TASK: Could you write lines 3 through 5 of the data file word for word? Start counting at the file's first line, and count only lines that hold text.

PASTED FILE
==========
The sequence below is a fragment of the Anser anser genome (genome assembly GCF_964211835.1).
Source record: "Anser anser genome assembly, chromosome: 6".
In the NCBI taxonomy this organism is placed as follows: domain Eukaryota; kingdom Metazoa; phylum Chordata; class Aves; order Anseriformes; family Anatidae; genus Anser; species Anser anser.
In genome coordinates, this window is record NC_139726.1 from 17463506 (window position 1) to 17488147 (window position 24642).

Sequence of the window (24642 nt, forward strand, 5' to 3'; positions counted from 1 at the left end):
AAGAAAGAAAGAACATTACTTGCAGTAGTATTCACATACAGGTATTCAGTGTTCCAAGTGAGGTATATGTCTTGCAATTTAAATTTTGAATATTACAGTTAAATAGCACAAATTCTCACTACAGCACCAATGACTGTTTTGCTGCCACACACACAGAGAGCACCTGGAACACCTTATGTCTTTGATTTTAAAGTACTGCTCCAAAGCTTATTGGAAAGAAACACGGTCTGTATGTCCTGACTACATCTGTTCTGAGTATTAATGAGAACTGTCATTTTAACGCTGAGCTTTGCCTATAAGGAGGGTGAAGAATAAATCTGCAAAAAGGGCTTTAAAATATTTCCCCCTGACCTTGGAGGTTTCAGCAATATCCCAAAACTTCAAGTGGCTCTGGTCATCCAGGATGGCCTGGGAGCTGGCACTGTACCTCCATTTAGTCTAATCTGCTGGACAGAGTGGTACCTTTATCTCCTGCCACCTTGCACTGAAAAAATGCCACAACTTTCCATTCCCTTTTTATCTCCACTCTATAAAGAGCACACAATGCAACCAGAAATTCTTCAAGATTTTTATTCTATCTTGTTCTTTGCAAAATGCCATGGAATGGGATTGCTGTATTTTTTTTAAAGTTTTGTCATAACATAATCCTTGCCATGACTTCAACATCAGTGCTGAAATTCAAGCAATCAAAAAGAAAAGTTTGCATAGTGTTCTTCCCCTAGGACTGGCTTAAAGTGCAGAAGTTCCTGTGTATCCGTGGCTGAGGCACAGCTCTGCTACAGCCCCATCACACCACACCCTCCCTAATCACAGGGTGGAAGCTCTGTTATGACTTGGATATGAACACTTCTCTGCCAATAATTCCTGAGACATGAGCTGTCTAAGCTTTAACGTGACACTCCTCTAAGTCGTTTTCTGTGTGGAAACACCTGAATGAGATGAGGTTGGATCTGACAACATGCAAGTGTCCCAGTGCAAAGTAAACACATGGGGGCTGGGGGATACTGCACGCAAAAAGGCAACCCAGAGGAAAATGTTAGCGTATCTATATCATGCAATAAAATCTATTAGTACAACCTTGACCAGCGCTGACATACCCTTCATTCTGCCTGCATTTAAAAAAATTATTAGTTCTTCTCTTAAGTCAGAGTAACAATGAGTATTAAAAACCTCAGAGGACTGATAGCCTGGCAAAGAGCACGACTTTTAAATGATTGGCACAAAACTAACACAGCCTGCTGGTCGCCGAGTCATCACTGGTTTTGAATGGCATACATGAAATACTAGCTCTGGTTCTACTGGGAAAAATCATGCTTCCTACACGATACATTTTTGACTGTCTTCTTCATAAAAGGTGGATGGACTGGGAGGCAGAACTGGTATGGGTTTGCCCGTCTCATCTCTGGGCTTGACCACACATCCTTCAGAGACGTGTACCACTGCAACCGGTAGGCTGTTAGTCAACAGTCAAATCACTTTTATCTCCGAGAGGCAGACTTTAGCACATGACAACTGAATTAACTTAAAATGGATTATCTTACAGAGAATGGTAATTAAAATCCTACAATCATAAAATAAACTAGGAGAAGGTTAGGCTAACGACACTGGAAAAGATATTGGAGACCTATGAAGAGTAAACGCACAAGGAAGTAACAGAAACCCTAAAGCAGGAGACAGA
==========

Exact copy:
In the NCBI taxonomy this organism is placed as follows: domain Eukaryota; kingdom Metazoa; phylum Chordata; class Aves; order Anseriformes; family Anatidae; genus Anser; species Anser anser.
In genome coordinates, this window is record NC_139726.1 from 17463506 (window position 1) to 17488147 (window position 24642).

Sequence of the window (24642 nt, forward strand, 5' to 3'; positions counted from 1 at the left end):